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FOCUS June 2002 Volume 28

Japanese National Human Rights Commission

Human Rights Forum 21

The Japanese legislature has been working since early 2002 to enact a law for the protection of human rights. The Human Rights Protection Bill establishes a national human rights commission. The bill however has met opposition not only from members of the legislature but also from the media, law and human rights sectors. Objections to the bill are numerous and well-publicized. The Japanese legislature was forced as a result to postpone the early enactment of the bill into law.

The media sector objects to the power of the proposed national institution to rule on right to privacy complaints against its members. This is seen as an unwarranted censorship thus violating freedom of the press. In addition, the bill is criticized for a number of serious flaws. The Japanese human rights community believes that the bill fails to subscribe to the Paris Principles governing national institutions. It points to some of the major defects, as follows:

  1. Undefined meaning of human rights

    The bill does not define what human rights mean. Without a clear definition, human rights may be interpreted in a narrow sense, and below international standards.1 Human rights should therefore be defined with reference to the Constitution as well as to international human rights instruments.

  2. Views of the victims and vulnerable sectors ignored

    The bill does not provide a mechanism for considering the concerns and ideas of victims of human rights violations as well as vulnerable sectors. Their views are important in the appointment of members of the proposed national institution and in the exercise of the proposed national institution's functions.

    The bill likewise has no provision regarding the relationship between the proposed national institution and human rights groups and other NGOs. There is, for example, no provision for consultation between them.

    The proposed national institution therefore is a patronizing entity that will 'bring down' the remedy to the victims of human rights violations. This system will not create trust and confidence between the proposed national institution and the victims and vulnerable sectors.

  3. Lack of independence

    While the bill states that the proposed national institution will operate independently, there are no corresponding provisions that will ensure that this happens. On the contrary, the structure of the proposed national institution lacks independence. The proposed national institution is subject to the jurisdiction of the Minister of Justice. The existing Civil Liberties Bureau of the Ministry of Justice will become the secretariat of the proposed national institution. Considering the way Japanese bureaucracy operates, the proposed national institution cannot be shielded from the influence of the offices/officials in the Ministry of Justice, nor freely deal with cases related to the jurisdiction of the ministry.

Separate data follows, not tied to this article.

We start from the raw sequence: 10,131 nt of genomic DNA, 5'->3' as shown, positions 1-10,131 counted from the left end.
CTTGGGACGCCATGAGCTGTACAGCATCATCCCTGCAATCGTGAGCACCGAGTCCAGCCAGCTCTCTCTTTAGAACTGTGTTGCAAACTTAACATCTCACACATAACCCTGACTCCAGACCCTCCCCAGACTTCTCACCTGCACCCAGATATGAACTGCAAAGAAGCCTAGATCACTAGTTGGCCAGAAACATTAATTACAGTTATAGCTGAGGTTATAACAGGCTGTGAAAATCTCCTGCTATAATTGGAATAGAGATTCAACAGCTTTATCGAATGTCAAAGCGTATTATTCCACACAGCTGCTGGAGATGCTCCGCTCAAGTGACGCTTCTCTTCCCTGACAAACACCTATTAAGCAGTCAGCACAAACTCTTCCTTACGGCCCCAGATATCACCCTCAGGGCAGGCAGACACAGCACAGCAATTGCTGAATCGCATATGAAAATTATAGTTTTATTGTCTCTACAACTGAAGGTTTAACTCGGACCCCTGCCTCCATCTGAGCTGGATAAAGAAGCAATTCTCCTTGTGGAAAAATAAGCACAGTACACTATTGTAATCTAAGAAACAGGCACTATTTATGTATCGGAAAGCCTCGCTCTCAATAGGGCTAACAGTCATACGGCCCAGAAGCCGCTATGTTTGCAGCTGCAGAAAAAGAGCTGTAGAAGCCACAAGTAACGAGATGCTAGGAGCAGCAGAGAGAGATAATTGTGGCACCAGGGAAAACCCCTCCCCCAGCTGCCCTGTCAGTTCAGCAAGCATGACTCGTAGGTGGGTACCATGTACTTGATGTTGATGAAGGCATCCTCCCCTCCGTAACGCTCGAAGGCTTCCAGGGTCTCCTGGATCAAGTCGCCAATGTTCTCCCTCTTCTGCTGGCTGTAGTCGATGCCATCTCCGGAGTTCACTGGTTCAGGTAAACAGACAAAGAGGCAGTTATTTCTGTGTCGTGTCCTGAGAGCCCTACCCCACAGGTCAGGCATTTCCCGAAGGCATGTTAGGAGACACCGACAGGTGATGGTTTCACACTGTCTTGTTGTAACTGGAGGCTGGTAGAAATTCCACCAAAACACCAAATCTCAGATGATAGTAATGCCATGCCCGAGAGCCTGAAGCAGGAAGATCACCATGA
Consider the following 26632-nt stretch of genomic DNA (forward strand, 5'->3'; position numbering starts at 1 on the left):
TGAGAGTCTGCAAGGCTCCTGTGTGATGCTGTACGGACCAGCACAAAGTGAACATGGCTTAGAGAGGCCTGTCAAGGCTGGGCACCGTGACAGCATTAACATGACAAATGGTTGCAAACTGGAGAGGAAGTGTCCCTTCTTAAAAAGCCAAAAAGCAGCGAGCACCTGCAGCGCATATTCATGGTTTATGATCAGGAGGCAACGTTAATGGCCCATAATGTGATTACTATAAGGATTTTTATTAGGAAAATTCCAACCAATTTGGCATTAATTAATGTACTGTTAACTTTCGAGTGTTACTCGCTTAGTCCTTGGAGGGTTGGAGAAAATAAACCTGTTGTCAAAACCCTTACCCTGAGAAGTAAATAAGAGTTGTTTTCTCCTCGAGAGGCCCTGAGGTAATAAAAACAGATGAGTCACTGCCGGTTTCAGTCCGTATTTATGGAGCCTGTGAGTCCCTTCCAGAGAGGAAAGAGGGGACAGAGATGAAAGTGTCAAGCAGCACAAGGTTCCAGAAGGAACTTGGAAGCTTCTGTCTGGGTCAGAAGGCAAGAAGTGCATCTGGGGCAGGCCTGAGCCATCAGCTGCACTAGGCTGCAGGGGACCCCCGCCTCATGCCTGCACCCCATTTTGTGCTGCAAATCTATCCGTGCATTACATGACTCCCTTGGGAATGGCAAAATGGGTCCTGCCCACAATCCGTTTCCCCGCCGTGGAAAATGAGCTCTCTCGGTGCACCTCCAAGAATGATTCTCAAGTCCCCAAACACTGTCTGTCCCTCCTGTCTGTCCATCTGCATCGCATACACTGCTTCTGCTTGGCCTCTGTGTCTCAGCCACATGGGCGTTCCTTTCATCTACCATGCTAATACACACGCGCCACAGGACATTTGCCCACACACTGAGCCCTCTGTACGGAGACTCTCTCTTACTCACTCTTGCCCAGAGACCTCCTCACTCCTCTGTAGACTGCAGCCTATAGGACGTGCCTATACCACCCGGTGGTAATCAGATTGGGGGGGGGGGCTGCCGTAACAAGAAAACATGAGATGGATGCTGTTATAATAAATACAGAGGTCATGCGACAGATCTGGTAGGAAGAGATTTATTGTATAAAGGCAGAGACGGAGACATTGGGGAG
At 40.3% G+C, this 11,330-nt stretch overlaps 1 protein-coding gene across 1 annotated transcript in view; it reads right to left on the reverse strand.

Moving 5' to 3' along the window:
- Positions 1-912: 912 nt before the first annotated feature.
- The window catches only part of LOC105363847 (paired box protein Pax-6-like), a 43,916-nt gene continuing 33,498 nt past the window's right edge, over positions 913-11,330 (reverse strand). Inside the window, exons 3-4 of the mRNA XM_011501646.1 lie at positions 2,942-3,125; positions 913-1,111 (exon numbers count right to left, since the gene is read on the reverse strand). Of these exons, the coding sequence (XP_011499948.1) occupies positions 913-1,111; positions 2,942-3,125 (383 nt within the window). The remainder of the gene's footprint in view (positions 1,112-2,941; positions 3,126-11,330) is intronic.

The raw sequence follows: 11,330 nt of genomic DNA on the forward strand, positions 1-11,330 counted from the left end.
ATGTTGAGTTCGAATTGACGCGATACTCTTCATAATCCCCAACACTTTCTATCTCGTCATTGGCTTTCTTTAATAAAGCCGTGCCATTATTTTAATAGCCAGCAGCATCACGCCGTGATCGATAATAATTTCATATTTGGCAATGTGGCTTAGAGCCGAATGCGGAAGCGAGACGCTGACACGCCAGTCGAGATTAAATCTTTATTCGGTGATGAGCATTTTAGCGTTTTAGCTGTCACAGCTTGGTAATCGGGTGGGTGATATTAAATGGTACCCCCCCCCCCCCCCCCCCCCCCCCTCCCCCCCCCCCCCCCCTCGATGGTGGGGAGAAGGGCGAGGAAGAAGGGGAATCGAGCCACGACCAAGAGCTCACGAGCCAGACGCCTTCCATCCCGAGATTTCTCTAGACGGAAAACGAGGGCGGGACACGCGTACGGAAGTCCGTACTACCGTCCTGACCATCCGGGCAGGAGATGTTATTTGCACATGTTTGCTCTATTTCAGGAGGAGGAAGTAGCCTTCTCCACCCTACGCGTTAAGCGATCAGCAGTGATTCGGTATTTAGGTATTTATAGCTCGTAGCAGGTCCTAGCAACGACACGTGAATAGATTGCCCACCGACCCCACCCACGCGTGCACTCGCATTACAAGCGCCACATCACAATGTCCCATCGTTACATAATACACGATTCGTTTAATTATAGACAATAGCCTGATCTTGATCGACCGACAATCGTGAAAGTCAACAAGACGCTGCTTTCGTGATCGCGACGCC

With three part-time members out of five, the operation of the proposed national institution will depend much on its secretariat. This means that a secretariat, whose staff members belong to the Ministry of Justice, will operate more likely in line with the ministry's views.

    Thus it is suggested that the proposed national institution be placed under the Office of the Cabinet so that it can exercise its function on a level higher than that of the ministries. It is likewise suggested that the proposed national institution be given the power to hire its own staff for the secretariat.

  4. Centralized operation

    The proposed national institution, tasked to deal with cases from all over the country, will have only one office in Tokyo. It has the power to delegate its authority to the District Legal Affairs Bureau of the Ministry of Justice. In other words, it has a highly centralized system of operation.

    A centralized system is not compatible with the trend toward government decentralization as well as with the nature of human rights issues. There are local conditions (customs and history) affecting human rights issues which are difficult to appreciate when viewed from a distance. Thus it is suggested that there be local human rights commissions within each prefecture and chartered city with the authority to provide appropriate and effective remedies to human rights violations.

  5. Violations by public officials

    The bill relatively minimizes the seriousness of human rights violations by public officials. It lumps the violations committed by private persons together with those of the public officials. There are no special procedures that deal with cases involving the latter. A separate treatment of cases involving public officials is necessary considering that they exercise power and lack a high degree of transparency in their operation. In other words, their human rights violations should be seen as serious cases requiring a different treatment.

Human Rights Forum 21 is a network of human rights organizations in Japan. It has been focusing primarily on the establishment of national human rights institution in the country.

For more information, please contact:

c/o IMADR, Matsumoto Jiichiro Kinenkan, 3-5-11, Roppongi Minatoku, Tokyo, 106-0032 Japan, ph (813) 3586- 7010, fax (813) 3586 8996, e-mail: forum21@mbk.sphere.ne.jp


  1. The law creating the Korean national human rights commission, for example, has such clear definition.

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